Robin Denselow 

Antibalas: Antibalas – review

Brookyln-based Antibalas have honed their Afrobeat chops to a high shine, but still need to find their own voice, writes Robin Denselow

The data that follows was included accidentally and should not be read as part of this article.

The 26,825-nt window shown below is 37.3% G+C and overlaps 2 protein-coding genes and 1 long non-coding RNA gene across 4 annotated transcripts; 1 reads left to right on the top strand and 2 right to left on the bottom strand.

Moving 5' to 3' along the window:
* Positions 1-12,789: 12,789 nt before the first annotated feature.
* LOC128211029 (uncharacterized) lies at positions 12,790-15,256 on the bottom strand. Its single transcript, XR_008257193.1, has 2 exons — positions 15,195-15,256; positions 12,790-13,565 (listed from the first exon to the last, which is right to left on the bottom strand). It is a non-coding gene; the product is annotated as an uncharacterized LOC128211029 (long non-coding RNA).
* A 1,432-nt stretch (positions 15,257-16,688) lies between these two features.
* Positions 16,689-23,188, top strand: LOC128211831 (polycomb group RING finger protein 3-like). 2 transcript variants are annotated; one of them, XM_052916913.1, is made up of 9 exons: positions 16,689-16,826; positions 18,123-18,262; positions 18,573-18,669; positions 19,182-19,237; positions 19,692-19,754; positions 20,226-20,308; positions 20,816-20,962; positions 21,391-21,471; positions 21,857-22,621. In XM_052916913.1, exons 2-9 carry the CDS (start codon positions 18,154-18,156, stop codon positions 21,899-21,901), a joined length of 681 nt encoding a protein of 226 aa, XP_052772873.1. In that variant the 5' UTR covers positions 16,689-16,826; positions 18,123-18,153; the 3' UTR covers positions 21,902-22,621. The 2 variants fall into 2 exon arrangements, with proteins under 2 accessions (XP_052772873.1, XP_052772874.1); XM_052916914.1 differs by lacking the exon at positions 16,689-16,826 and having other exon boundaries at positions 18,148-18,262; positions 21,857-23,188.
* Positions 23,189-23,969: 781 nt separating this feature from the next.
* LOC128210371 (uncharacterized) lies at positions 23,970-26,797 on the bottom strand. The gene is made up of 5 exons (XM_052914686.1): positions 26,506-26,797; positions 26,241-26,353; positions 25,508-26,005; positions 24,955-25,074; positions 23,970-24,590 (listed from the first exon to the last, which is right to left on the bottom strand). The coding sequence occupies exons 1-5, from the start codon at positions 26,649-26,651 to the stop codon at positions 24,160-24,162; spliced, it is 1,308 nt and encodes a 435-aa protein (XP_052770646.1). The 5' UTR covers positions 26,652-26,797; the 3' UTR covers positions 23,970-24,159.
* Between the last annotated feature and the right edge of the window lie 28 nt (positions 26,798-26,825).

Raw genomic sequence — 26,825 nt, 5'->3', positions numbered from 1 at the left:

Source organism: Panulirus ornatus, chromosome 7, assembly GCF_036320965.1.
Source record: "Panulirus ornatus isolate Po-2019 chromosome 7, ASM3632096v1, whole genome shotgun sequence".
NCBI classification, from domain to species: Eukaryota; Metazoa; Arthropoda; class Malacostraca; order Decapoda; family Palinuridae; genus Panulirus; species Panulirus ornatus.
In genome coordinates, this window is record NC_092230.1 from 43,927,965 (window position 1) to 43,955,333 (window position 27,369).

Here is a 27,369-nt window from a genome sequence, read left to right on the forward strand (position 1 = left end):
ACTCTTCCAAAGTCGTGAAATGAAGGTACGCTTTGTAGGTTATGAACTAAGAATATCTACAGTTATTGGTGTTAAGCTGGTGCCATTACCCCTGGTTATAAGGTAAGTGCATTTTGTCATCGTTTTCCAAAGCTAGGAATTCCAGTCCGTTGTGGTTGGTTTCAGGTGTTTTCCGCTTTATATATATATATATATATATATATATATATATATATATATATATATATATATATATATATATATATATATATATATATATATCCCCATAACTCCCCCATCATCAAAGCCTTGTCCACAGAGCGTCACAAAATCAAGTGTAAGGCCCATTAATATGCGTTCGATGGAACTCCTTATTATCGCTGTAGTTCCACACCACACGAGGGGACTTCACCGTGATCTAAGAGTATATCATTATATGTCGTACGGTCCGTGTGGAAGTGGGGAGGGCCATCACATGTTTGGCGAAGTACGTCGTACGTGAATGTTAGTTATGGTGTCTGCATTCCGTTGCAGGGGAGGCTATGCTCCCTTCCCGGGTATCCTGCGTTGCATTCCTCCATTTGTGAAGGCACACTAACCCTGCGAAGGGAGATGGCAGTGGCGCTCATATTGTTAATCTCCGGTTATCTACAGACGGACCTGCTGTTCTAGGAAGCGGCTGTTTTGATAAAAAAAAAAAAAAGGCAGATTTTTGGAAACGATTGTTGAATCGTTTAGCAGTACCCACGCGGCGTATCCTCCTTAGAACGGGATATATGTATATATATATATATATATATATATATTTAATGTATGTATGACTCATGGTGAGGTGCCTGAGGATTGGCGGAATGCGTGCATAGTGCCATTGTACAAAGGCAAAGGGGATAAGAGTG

Fifteen years on from their creation in a Brooklyn warehouse, Antibalas have become one of the world's finest Afrobeat bands, and proved you don't have to live in Nigeria to play the style created by Fela Kuti. They have mastered the insistent, distinctive rhythms and musical changes crucial to this music, and since the release of their last album five years ago, several members of the band have helped provide the backing for the hit musical Fela! Now they are back, with a classy new set that's notable mostly for the instrumental work; the opening track Dirty Money is a slinky, rousing demonstration of the way they have updated Afrobeat, switching from tight, clattering percussion to equally rhythmic keyboard work and punchy brass, with stirring sax solos from Stuart Bogie. What's lacking, inevitably, is Fela's sense of anger and danger. The sturdy vocal work of Lagos-born Amayo invites constant comparison with Fela, and Antibalas still need to do even more to create their own distinctive style.